Short-Term Surfboard Storage
When you set your board down to rinse your feet or toss it aside to have a beer on the beach:
- Don't Lean Against a Wall: The pressure on the tail against concrete is a big no, and you never know when a burst of wind might take your favorite board tumbling.
- Set It Down Softly: Lay your board down softly with its bottom facing up, preferably on a soft surface. If you have to set it down on a hard surface, lay a towel down.
- Keep it in a Board Sock: Surfboard socks offer the ideal amount of UV and ding protection for short-term travel and storage.
- Avoid Sunlight and Heat: Again, find the shadiest/coolest place possible to set your board down.
Long-Term Surfboard Storage
Overnight, for a week, or a month, long-term surfboard storage is a big deal. Take these tips seriously:
- Always Utilize Surfboard Racks: Surfboard racks offer the optimal amount of safe storage. Horizontal racks keep the board entirely off the ground, whereas vertical racks will ensure the board's tail is protected. Horizontal racks are preferable to vertical racks.
- Clean and Dry your Board Thoroughly: Before placing your board into a board bag or a dark place, make sure to wash it off thoroughly and dry excess moisture. If storing your board for weeks-months, think about removing the current layer of wax and cleaning the deck with a surfboard cleaner.
- Remove the Fins: Pop your fins out and clean out the fin box when storing for the long-term. To make this easy on your hands, use a fin remover.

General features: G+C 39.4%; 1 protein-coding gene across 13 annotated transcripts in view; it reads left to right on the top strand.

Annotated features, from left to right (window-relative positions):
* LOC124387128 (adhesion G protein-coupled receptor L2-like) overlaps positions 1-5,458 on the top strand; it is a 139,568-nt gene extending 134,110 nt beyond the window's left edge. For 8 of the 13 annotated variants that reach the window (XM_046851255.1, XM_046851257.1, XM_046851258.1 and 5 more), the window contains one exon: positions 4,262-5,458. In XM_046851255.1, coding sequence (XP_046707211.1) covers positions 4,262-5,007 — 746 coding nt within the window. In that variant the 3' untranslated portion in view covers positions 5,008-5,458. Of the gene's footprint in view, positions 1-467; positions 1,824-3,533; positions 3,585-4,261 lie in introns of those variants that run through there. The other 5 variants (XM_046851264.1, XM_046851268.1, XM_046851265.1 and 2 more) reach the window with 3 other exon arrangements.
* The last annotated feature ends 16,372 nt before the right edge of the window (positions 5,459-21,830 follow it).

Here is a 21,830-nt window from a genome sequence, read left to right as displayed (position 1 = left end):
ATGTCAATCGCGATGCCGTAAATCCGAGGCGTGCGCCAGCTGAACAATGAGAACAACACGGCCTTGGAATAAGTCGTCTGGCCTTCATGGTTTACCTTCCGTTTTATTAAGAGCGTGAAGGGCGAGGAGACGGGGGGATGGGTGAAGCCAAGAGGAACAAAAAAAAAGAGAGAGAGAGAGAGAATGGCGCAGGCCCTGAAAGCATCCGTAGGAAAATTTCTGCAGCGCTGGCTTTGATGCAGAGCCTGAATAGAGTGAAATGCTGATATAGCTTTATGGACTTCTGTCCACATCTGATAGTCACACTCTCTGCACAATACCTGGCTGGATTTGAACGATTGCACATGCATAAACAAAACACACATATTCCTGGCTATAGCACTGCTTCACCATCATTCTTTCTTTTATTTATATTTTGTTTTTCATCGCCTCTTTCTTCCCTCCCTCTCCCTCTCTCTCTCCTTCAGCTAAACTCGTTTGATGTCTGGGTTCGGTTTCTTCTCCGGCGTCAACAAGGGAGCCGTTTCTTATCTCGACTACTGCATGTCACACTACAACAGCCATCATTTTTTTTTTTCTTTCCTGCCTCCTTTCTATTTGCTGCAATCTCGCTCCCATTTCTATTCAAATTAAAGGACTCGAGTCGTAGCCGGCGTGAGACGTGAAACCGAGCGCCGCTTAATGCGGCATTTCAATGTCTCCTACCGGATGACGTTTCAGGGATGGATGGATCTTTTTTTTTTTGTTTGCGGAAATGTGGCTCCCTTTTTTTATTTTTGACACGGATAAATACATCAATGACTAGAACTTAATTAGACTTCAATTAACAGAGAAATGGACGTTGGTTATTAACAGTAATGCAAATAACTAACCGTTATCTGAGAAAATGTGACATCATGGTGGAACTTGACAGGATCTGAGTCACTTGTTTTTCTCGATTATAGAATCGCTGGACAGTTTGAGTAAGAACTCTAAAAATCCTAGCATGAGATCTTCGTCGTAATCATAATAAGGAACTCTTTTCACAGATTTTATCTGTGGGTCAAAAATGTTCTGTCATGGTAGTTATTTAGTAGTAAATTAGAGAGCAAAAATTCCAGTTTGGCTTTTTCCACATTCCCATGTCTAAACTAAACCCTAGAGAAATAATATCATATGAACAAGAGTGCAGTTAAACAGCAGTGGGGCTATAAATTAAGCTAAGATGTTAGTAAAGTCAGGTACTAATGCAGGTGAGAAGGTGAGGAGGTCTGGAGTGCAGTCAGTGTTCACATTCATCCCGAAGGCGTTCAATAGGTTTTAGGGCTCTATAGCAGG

- Always in a Board Bag: If you want the epitome of board safety, a legitimate surfboard bag takes the win.
- Inside and Cool: Store your board inside and in a cool place when possible. Inside your home is best, and a surfboard shed/garage a close second, as long as it is temperature-controlled to avoid surfboard heat damage or soft-top surfboard delamination. Underneath your deck isn't ideal. Anywhere outside, and you're looking at serious damage from the elements. Soft tops are especially prone to wear, so take this surfboard care and maintenance equally seriously.
- Travel Protection
We spend plenty of time running around in our cars checking the surf or traveling on planes to faraway places. Travel protection is one of the most critical yet difficult aspects of learning how to take care of your surfboard.
Traveling by Car:
- Board Bag: See a common theme with board bags and surfboard care and maintenance yet? When strapping your board to roof racks, leave your boards in the board bag for extra protection against the straps, a flying rock from a tire, and the sun/heat.
- Use REAL Straps: Only use surfboard straps intended for this specific use. Rope and a fancy knot aren't going to do the trick.
- Use Rack Pads: Never place your board directly on your car's racks, and always use rack pads. If you have to use an old pool noodle, that's better than nothing!
- Locking Straps: Locking straps offer an extra layer of protection against human damage- aka, theft.
- Board Sock: If placing your board in the back of a car, keep it in a board sock. Something as simple as a water bottle can ding your rails during a sharp left turn.
Traveling by Plane:
- The Best Board Bag you can Buy: Airlines are renowned for breaking surfboards. Every aspect of surfboard travel care on a plane dials down to your travel board bag. Purchase the safest and strongest bag that you can find/afford, and make sure it fits your travel quiver perfectly (you don't want them to have room to move around).